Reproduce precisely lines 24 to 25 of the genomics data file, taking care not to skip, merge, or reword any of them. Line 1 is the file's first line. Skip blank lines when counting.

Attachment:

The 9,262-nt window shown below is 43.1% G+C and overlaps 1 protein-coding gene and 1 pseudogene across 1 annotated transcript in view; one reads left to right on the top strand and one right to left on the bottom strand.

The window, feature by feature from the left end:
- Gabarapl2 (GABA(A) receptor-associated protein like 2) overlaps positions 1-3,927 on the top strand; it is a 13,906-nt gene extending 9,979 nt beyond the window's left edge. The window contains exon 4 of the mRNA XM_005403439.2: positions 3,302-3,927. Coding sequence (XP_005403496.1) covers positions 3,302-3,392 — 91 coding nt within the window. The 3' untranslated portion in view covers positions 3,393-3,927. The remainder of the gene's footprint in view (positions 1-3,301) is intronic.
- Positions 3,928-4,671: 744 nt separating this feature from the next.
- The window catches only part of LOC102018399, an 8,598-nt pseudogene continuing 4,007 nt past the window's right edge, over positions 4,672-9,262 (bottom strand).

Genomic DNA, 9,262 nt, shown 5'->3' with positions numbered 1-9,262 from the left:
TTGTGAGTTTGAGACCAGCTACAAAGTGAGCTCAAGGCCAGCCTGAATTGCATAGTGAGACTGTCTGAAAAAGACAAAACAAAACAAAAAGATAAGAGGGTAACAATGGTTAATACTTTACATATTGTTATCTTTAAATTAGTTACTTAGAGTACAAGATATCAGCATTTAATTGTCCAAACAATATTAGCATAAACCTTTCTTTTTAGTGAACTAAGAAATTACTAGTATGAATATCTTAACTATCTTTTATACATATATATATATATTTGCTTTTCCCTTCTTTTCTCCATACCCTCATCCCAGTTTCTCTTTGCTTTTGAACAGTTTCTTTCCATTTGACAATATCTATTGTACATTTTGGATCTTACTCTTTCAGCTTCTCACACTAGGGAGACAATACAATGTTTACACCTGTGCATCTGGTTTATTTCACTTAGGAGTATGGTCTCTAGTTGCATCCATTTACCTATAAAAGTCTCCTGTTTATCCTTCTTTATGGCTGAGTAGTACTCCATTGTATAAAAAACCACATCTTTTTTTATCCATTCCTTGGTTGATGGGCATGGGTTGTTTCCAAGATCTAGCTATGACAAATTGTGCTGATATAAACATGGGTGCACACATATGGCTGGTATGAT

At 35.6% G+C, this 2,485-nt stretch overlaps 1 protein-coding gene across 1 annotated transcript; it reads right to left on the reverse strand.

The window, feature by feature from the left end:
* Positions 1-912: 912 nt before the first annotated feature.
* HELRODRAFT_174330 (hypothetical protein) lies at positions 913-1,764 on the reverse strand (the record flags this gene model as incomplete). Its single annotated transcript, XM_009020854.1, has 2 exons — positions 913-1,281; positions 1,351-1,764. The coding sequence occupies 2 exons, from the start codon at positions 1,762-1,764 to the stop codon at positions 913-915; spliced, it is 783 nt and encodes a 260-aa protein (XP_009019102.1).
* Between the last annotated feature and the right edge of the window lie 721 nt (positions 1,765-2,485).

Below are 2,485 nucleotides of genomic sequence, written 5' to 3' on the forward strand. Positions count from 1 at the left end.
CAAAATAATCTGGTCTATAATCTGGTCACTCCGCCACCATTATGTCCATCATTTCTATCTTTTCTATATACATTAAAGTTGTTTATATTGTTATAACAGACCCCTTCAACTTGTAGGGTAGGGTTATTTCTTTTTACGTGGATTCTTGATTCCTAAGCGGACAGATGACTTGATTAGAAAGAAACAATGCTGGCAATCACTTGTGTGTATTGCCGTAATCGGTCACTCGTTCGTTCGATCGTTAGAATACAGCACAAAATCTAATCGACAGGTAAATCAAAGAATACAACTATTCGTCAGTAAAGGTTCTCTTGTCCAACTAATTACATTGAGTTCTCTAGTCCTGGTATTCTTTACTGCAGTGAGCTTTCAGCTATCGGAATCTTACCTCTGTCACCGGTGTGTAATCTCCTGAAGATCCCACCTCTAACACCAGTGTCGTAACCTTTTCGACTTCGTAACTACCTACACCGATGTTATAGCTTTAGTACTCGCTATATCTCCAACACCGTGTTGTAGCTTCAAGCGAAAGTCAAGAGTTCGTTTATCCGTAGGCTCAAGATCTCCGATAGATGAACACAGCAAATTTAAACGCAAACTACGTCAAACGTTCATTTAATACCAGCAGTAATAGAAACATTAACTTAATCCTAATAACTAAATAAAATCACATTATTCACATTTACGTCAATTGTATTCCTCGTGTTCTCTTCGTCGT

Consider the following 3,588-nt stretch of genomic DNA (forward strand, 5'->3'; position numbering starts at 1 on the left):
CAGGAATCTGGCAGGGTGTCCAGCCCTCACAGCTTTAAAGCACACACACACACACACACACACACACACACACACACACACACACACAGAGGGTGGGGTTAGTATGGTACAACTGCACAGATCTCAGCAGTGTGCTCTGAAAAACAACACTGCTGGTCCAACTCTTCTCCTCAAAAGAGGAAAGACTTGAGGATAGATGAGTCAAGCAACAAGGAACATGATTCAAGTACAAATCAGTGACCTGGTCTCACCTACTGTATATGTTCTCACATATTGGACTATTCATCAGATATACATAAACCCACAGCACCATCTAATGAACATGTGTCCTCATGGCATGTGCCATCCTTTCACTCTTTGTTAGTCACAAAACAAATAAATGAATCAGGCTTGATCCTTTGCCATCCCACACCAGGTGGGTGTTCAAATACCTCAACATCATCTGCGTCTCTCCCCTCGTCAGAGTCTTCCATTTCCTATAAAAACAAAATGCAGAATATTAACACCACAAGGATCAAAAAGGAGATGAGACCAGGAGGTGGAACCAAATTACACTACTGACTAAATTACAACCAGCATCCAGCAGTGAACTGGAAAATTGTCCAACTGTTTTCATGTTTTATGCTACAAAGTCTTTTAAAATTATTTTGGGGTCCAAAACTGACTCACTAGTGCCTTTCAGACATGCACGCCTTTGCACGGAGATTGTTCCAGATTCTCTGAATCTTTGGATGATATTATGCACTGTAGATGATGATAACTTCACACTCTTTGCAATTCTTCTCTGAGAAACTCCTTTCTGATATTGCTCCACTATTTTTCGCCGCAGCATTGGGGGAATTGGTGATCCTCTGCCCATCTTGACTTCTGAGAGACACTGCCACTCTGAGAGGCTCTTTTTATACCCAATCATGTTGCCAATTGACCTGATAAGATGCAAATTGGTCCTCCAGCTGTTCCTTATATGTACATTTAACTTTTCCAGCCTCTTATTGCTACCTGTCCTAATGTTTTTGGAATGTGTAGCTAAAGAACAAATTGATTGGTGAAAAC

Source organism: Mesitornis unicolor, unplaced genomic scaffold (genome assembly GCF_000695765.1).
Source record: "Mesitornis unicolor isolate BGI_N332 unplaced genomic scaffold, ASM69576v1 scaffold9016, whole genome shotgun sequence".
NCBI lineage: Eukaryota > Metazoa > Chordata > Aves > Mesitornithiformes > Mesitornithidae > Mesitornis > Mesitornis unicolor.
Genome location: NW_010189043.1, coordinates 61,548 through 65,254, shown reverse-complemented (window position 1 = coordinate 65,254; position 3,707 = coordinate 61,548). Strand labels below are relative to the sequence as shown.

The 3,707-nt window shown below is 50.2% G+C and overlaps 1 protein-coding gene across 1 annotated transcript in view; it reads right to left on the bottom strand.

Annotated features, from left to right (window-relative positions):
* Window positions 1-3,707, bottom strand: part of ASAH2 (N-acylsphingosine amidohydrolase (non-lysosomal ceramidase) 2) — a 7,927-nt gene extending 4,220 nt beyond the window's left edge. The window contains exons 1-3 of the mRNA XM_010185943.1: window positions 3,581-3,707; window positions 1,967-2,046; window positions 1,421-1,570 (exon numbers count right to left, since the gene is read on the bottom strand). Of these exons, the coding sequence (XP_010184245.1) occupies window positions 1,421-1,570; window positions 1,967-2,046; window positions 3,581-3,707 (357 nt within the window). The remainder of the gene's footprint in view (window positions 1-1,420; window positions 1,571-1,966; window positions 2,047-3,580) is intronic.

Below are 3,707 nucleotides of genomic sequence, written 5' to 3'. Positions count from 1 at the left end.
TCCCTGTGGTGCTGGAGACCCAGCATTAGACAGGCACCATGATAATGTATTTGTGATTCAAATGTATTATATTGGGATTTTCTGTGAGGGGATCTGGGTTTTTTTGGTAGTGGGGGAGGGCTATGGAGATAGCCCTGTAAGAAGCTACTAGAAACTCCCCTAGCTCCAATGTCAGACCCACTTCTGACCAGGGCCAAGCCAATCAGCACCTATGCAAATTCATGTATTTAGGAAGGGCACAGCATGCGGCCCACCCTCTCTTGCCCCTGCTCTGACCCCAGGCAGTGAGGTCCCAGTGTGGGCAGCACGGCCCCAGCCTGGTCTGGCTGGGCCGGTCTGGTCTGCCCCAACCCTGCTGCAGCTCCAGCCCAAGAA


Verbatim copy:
Below are 3,707 nucleotides of genomic sequence, written 5' to 3'. Positions count from 1 at the left end.
TCCCTGTGGTGCTGGAGACCCAGCATTAGACAGGCACCATGATAATGTATTTGTGATTCAAATGTATTATATTGGGATTTTCTGTGAGGGGATCTGGGTTTTTTTGGTAGTGGGGGAGGGCTATGGAGATAGCCCTGTAAGAAGCTACTAGAAACTCCCCTAGCTCCAATGTCAGACCCACTTCTGACCAGGGCCAAGCCAATCAGCACCTATGCAAATTCATGTATTTAGGAAGGGCACAGCATGCGGCCCACCCTCTCTTGCCCCTGCTCTGACCCCAGGCAGTGAGGTCCCAGTGTGGGCAGCACGGCCCCAGCCTGGTCTGGCTGGGCCGGTCTGGTCTGCCCCAACCCTGCTGCAGCTCCAGCCCAAGAA